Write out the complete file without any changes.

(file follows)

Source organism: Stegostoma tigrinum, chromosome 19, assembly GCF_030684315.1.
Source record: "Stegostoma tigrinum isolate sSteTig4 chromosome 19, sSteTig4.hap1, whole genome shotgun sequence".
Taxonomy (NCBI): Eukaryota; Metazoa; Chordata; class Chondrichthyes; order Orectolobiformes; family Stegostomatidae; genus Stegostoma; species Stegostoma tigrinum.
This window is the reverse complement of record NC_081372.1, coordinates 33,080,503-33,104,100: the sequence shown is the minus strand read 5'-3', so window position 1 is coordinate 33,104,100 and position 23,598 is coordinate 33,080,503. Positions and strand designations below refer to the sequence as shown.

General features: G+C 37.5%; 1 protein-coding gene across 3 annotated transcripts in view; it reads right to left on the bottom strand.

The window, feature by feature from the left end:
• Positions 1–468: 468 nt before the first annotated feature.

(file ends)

Source organism: Stegostoma tigrinum, chromosome 19, assembly GCF_030684315.1.
Source record: "Stegostoma tigrinum isolate sSteTig4 chromosome 19, sSteTig4.hap1, whole genome shotgun sequence".
Taxonomy (NCBI): Eukaryota; Metazoa; Chordata; class Chondrichthyes; order Orectolobiformes; family Stegostomatidae; genus Stegostoma; species Stegostoma tigrinum.
This window is the reverse complement of record NC_081372.1, coordinates 33,080,503-33,104,100: the sequence shown is the minus strand read 5'-3', so window position 1 is coordinate 33,104,100 and position 23,598 is coordinate 33,080,503. Positions and strand designations below refer to the sequence as shown.

General features: G+C 37.5%; 1 protein-coding gene across 3 annotated transcripts in view; it reads right to left on the bottom strand.

The window, feature by feature from the left end:
• Positions 1–468: 468 nt before the first annotated feature.